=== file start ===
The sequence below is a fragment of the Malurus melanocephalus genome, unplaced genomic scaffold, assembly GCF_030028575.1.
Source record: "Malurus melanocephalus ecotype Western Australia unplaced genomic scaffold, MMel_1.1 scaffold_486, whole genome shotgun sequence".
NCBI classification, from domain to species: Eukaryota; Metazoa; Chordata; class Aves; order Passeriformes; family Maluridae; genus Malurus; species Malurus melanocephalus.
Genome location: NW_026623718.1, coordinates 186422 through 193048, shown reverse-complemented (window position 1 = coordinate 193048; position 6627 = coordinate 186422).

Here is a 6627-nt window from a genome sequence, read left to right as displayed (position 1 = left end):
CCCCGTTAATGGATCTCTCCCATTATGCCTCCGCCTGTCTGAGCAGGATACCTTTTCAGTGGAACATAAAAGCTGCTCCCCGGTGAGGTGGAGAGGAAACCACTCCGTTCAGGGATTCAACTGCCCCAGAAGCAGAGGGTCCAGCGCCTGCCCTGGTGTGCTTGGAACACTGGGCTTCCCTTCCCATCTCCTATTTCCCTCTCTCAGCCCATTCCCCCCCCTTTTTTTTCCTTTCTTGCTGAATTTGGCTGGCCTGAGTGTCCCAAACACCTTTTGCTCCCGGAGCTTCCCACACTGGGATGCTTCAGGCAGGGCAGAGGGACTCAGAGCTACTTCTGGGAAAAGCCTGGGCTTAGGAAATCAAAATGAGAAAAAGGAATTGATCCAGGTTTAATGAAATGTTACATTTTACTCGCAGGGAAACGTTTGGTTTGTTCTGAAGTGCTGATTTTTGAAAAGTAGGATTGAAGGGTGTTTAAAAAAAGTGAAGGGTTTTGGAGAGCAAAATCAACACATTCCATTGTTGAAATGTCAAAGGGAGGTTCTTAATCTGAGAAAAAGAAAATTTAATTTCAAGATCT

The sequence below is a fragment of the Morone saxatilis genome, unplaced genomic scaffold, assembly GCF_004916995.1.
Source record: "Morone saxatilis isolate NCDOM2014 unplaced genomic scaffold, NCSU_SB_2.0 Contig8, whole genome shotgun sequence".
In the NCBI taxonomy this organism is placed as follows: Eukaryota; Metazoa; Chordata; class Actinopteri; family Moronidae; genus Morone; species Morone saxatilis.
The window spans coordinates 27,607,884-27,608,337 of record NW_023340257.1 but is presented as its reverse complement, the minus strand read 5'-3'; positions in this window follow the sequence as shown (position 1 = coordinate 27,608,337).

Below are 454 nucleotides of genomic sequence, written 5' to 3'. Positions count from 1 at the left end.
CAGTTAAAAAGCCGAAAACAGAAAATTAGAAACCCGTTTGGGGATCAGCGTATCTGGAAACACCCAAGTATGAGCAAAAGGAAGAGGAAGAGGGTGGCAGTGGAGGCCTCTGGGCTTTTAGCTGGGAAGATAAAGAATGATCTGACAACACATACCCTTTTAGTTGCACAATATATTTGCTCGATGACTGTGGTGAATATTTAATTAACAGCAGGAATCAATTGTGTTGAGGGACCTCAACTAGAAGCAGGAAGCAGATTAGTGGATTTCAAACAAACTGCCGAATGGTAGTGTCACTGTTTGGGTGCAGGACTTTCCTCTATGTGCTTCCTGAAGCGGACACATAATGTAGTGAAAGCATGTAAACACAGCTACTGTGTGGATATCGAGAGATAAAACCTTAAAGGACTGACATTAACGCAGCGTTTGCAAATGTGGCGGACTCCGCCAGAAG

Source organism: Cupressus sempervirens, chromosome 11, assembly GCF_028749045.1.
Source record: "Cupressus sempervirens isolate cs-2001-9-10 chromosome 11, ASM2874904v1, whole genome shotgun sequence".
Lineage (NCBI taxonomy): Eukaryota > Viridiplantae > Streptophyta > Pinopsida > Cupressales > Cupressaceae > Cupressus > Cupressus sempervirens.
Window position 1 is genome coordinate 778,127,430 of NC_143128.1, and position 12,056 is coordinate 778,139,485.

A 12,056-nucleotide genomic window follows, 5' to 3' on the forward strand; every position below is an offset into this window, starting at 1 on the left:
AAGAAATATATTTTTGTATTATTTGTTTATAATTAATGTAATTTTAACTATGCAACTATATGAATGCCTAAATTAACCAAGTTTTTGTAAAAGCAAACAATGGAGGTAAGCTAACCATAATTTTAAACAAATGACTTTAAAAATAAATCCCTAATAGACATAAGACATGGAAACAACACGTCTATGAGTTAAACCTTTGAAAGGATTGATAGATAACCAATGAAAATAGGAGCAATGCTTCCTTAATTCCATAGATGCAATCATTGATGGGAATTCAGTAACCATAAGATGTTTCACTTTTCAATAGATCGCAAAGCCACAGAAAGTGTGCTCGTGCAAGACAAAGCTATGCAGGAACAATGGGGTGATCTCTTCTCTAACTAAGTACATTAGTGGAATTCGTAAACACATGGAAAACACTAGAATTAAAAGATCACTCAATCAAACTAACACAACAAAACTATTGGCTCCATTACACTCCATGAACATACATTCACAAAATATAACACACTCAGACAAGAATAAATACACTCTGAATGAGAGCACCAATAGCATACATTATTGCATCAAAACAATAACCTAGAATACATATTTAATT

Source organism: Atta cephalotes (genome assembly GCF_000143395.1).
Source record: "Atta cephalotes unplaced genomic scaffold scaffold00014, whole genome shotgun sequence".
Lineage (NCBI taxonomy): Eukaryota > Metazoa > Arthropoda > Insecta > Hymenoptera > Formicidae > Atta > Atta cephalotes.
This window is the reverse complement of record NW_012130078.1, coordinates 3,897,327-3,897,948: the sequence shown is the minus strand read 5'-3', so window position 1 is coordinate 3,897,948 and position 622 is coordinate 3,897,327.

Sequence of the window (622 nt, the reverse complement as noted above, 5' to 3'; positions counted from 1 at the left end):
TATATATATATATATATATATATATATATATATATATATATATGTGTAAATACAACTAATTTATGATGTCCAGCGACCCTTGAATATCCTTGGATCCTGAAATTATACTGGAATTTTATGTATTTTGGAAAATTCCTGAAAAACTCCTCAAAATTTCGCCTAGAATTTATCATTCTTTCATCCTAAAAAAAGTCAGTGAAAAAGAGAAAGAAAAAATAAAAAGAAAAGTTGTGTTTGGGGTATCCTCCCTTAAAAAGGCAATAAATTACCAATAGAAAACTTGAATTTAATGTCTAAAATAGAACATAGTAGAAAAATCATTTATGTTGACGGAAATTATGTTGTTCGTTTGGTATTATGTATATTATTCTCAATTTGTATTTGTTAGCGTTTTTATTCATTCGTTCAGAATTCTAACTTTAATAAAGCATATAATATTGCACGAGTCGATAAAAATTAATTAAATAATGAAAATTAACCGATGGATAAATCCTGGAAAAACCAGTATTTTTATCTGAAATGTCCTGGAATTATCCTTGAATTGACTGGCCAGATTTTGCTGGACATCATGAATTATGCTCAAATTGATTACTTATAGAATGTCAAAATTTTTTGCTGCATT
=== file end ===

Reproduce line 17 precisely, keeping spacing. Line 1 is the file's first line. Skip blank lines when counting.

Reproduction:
A 12,056-nucleotide genomic window follows, 5' to 3' on the forward strand; every position below is an offset into this window, starting at 1 on the left: